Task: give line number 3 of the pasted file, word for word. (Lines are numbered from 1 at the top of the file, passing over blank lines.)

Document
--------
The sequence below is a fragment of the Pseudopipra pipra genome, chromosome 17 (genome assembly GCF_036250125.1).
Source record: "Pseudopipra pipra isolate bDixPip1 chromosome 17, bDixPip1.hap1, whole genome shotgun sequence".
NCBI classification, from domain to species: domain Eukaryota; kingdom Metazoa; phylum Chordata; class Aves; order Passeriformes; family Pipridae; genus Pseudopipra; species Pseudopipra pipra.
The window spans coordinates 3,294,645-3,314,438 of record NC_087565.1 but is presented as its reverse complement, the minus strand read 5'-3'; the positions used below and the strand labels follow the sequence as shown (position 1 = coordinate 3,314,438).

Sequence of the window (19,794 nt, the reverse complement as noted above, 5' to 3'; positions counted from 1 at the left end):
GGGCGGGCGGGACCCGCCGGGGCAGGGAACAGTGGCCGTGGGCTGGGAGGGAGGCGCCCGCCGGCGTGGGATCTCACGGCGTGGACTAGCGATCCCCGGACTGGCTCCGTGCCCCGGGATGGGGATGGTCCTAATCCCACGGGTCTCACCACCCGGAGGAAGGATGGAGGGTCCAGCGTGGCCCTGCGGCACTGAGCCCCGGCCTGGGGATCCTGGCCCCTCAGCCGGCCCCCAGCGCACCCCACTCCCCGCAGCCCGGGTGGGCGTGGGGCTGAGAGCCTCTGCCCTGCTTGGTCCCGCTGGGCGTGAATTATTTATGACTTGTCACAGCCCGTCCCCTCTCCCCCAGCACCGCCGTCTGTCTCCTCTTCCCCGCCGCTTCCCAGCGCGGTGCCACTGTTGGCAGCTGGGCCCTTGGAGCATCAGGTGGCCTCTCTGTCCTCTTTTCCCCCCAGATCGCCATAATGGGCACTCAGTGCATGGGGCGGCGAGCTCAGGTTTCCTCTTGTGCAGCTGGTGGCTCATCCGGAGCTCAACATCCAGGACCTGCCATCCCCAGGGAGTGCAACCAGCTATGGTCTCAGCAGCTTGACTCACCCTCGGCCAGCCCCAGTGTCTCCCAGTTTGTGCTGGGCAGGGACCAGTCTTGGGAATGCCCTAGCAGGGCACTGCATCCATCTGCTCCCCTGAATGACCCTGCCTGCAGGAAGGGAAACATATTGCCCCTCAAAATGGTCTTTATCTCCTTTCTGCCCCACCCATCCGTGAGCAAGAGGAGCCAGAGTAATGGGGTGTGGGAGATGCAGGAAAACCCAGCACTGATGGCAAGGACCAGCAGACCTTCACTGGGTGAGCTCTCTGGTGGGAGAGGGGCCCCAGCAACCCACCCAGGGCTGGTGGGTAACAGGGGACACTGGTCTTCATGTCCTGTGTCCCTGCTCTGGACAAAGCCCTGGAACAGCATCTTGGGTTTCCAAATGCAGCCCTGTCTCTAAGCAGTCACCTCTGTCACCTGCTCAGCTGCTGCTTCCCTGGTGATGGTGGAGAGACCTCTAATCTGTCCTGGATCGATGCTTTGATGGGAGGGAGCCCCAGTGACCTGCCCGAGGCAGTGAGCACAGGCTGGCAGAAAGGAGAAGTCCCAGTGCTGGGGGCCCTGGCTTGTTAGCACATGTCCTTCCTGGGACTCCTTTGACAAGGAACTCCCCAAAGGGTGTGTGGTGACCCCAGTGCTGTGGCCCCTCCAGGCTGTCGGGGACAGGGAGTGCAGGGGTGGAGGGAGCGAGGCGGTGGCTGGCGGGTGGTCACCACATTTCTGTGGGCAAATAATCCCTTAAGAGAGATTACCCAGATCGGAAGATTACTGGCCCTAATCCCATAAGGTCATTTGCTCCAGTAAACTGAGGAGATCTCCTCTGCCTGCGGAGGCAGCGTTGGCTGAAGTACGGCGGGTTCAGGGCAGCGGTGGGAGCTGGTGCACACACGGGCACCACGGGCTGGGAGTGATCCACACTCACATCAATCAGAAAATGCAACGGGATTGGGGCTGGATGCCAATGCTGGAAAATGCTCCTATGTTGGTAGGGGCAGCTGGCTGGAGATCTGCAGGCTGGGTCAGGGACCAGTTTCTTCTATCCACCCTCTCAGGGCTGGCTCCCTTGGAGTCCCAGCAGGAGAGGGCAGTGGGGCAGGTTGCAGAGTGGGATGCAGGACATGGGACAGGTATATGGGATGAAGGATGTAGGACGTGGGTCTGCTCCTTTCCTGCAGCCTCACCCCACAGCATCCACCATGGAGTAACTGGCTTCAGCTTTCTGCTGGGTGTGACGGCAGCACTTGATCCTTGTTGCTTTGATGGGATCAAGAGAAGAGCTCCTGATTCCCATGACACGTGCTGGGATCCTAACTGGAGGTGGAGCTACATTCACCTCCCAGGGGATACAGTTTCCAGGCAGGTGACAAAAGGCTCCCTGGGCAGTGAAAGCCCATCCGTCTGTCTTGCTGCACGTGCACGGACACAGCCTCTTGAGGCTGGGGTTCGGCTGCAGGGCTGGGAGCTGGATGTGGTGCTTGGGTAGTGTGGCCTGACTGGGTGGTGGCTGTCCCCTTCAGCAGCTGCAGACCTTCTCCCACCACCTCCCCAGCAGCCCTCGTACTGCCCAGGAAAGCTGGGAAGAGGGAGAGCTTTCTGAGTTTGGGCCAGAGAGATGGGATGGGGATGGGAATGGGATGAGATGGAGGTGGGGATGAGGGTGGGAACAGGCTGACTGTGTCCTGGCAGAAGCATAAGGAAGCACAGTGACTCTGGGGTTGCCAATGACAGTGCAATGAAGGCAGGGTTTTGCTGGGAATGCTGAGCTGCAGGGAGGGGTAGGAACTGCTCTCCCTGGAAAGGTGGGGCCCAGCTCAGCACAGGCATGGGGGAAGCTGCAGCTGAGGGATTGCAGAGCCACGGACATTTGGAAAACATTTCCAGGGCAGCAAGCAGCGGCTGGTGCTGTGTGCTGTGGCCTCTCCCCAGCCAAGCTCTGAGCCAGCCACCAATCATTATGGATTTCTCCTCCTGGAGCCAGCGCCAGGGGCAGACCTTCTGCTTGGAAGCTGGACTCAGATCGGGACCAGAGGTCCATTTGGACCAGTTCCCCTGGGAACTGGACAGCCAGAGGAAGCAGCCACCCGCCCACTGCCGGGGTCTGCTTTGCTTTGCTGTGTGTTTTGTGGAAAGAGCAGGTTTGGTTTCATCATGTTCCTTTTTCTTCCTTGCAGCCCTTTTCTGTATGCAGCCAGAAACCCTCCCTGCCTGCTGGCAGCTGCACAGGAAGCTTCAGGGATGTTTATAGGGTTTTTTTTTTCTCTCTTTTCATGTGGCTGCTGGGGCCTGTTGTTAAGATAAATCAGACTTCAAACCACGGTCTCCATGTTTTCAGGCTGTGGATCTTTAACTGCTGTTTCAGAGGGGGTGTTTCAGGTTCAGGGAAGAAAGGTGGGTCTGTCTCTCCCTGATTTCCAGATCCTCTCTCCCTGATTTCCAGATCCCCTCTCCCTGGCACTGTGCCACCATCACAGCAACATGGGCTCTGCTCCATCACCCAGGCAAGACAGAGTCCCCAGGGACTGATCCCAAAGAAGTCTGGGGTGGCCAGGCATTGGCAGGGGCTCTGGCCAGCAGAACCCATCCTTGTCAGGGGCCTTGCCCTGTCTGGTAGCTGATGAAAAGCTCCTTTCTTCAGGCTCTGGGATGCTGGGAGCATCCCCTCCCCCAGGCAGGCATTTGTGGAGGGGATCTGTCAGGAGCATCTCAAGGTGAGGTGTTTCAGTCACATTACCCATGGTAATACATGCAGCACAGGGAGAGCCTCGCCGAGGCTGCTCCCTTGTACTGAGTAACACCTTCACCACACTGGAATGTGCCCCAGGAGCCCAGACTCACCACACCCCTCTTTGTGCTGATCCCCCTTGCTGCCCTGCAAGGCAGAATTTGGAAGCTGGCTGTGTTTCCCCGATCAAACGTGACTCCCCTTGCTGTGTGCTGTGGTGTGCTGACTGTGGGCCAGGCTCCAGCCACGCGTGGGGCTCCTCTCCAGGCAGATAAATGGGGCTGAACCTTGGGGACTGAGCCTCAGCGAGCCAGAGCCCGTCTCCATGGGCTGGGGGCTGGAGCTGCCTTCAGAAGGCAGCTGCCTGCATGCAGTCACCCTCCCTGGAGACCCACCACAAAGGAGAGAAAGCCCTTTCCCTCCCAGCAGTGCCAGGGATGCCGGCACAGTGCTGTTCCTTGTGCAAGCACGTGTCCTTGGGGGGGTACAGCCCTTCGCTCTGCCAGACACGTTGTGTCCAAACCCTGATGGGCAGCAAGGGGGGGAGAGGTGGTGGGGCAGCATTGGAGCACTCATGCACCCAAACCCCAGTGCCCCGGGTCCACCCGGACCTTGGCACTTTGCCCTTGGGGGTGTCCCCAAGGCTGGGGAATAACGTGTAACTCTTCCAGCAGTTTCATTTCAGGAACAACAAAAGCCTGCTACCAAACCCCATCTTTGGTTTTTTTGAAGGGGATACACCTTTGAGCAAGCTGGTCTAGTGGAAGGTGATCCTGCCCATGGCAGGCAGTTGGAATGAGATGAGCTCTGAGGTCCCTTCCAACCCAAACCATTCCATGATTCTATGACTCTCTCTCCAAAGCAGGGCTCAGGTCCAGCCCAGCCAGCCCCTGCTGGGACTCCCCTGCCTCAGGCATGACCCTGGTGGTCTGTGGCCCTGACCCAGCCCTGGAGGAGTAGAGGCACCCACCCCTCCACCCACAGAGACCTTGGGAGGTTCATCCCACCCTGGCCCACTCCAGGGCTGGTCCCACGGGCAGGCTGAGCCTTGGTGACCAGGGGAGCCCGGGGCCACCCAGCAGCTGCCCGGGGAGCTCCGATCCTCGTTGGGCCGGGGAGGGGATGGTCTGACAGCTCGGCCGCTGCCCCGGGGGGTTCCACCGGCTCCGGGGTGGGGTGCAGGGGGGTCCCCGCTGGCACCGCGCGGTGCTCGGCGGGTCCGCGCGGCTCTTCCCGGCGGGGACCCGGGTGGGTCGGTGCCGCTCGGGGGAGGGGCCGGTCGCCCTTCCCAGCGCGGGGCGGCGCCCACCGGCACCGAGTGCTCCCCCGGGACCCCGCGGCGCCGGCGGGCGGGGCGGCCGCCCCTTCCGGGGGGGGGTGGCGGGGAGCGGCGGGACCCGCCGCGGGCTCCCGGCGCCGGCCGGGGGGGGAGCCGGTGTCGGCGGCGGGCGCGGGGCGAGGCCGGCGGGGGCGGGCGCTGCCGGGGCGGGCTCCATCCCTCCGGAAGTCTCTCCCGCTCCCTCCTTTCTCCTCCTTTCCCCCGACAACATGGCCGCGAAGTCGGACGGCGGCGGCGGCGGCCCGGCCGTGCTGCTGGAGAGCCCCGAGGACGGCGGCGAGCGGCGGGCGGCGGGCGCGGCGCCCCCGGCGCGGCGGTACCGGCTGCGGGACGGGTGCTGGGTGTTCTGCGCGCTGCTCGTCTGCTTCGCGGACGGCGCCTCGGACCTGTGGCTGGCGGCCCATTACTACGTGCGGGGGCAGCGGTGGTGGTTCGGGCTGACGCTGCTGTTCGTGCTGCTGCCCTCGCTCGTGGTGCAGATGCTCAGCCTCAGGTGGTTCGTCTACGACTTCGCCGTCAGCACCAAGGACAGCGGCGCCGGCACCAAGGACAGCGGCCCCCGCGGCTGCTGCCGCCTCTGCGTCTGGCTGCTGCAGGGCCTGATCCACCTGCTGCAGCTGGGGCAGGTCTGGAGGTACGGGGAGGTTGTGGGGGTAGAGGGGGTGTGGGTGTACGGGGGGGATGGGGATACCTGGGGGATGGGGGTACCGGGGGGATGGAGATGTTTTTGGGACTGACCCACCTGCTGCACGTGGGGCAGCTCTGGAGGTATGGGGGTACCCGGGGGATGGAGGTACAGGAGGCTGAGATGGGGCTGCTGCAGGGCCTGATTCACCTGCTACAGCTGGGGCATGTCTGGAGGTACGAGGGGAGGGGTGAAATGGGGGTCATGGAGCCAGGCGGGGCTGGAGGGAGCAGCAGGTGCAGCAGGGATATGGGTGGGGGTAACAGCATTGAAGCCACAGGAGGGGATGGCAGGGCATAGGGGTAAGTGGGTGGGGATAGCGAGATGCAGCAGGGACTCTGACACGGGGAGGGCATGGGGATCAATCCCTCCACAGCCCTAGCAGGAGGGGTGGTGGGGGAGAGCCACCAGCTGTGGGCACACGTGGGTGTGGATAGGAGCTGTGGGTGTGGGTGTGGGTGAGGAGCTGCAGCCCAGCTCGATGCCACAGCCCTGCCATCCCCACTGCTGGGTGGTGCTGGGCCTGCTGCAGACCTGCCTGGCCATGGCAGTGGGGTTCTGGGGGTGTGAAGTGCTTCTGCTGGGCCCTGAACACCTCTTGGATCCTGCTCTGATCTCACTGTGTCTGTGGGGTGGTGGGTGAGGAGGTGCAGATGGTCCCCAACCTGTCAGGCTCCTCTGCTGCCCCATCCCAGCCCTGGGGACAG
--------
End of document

NCBI classification, from domain to species: domain Eukaryota; kingdom Metazoa; phylum Chordata; class Aves; order Passeriformes; family Pipridae; genus Pseudopipra; species Pseudopipra pipra.